I have long believed that conquering the races — or, really, any speculative endeavor — requires that one seek out market inefficiencies and exploit them.
Far too many people rely on capital advantages (the ability to out-purchase their fellow bettors — think pick-5 or pick-6 wagers, especially in the early days) or the occasional — far too often lucky — windfall scores to stay afloat, instead of limiting their play to specific scenarios that give them an advantage over the game.
Of course, what scenarios provide this advantage is dependent on one’s individual handicapping strengths and weaknesses. My pace figures and computer-generated angles allow me to play a wide variety of different races and bet types with equal efficiency (although the vast majority of my bets are to win).
Others might find an edge only at a specific track… or at a specific class level… or on a specific surface.
But the best kind of edge is the one that is built-in to the bet, i.e. not determined by one’s handicapping acumen. This kind of edge pertains to takeout rates, rebates, negative show pools and carryovers. It is also pops up when one studies different markets on the same event.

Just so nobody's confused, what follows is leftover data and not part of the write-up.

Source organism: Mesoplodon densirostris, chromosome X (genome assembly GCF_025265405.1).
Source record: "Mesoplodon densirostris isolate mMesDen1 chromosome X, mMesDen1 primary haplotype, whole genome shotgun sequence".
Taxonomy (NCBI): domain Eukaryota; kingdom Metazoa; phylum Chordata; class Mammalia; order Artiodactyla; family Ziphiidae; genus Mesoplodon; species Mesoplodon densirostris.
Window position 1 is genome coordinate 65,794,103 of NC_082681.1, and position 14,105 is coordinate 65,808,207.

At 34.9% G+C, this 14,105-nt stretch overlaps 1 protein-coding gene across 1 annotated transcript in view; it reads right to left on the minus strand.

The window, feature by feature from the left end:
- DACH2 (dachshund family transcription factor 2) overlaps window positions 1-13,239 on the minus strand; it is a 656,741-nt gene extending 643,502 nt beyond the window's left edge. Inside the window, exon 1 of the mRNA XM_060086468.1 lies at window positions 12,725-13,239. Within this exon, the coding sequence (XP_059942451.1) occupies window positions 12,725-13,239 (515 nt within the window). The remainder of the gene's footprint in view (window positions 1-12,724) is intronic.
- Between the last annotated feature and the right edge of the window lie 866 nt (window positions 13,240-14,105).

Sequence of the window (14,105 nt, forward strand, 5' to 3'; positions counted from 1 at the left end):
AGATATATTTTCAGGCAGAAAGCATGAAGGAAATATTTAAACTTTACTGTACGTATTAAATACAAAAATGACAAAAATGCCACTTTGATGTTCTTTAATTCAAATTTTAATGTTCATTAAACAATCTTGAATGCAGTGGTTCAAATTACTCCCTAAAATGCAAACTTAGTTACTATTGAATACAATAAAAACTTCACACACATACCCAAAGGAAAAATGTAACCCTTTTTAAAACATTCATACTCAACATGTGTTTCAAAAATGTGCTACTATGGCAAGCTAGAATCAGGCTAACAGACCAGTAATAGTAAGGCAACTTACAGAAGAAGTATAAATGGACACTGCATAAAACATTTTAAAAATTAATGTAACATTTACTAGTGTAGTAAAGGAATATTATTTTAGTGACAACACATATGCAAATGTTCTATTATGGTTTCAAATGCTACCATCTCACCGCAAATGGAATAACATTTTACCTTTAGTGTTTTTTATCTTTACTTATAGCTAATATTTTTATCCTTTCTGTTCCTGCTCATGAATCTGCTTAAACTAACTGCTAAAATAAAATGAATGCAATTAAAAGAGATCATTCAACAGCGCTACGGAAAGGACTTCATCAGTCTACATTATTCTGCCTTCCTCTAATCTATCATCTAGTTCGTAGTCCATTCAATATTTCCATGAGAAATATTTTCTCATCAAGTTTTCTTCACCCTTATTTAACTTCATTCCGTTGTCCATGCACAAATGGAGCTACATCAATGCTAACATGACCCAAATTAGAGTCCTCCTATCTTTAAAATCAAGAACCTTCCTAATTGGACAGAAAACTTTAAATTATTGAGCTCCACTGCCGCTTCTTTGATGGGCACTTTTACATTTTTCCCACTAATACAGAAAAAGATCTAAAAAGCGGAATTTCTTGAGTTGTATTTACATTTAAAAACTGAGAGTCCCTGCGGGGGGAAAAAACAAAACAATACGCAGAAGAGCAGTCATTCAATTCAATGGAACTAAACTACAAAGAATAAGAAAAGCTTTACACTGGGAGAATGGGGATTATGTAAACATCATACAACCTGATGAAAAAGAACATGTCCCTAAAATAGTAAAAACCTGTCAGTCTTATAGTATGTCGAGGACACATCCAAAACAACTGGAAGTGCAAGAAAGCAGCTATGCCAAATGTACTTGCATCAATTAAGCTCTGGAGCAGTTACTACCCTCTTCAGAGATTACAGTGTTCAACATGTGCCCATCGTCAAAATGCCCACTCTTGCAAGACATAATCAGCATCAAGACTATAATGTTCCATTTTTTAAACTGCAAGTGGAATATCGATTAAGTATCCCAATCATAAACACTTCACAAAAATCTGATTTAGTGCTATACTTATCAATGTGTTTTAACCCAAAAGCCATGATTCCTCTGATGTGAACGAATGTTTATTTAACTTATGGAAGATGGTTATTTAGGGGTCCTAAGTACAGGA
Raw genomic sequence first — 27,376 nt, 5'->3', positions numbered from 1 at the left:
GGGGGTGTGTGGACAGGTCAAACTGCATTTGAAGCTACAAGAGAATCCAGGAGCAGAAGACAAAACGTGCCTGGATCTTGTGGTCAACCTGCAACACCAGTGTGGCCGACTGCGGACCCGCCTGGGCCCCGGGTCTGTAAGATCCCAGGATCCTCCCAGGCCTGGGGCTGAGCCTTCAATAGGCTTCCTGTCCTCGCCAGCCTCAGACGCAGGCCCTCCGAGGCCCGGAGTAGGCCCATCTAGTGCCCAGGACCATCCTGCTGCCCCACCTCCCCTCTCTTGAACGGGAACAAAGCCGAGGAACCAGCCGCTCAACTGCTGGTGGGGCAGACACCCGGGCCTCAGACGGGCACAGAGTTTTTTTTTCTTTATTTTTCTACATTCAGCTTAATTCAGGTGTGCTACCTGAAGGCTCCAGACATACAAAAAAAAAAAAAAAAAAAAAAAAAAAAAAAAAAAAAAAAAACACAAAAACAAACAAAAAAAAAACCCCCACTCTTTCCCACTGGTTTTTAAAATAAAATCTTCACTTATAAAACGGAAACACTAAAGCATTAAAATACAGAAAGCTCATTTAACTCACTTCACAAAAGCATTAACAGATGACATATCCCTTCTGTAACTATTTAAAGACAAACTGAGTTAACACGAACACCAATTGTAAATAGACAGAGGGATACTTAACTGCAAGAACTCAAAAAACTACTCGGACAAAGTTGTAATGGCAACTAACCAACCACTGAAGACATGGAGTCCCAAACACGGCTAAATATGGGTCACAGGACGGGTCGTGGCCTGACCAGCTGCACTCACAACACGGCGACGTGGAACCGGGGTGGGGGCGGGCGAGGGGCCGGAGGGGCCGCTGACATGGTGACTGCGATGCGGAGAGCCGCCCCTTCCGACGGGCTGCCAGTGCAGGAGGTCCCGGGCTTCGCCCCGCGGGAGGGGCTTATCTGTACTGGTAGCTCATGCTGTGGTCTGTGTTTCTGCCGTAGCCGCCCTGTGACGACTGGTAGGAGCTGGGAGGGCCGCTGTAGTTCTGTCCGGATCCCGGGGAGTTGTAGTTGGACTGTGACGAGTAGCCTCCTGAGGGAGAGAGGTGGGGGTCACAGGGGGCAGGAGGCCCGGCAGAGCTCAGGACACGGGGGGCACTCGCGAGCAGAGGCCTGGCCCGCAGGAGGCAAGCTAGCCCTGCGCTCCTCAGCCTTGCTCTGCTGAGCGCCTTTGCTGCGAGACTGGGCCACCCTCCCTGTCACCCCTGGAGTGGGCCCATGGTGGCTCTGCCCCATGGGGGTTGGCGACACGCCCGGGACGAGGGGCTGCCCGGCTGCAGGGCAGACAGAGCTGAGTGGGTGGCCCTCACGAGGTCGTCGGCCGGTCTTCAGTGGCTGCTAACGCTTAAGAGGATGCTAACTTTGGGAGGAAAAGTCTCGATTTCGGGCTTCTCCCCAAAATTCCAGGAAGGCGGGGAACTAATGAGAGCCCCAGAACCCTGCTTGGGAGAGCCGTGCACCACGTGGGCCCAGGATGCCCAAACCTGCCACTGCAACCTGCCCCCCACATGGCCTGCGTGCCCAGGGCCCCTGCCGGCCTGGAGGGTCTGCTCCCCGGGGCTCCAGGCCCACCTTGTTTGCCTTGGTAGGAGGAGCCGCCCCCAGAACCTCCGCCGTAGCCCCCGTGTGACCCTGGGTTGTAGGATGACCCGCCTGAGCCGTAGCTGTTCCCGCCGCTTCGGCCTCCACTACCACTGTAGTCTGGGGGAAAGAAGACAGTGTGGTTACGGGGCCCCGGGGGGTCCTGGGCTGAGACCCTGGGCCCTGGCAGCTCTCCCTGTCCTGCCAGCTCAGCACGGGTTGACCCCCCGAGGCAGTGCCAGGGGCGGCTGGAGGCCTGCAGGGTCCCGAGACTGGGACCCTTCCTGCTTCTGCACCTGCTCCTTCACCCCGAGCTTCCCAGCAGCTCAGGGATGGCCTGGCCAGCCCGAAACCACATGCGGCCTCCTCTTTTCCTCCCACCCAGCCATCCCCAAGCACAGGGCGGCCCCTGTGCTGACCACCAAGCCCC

In the early days of simulcasting, smart players would often use the odds at the host track to spot value in the pools at the track where they were playing (many moons ago, the pools were not commingled as they are today).
Likewise, in international events like the Breeders’ Cup, it used to be worth one’s time to see what the bookmakers in the UK thought about the foreign entrants (I thank them for the $23.60 I collected on Red Rocks in the 2006 BC Turf).
Well, the same phenomenon can be witnessed in the Kentucky Derby future wagers offered by Churchill Downs and the fixed-odds futures at various race books.
In perusing the final numbers on the Kentucky Derby Future Wager Pool #2, which closed on Feb. 14, I saw several horses which are offering great value at US Racing. If you like any of the hardy steeds listed below, you might consider putting a bet down… and you’re welcome.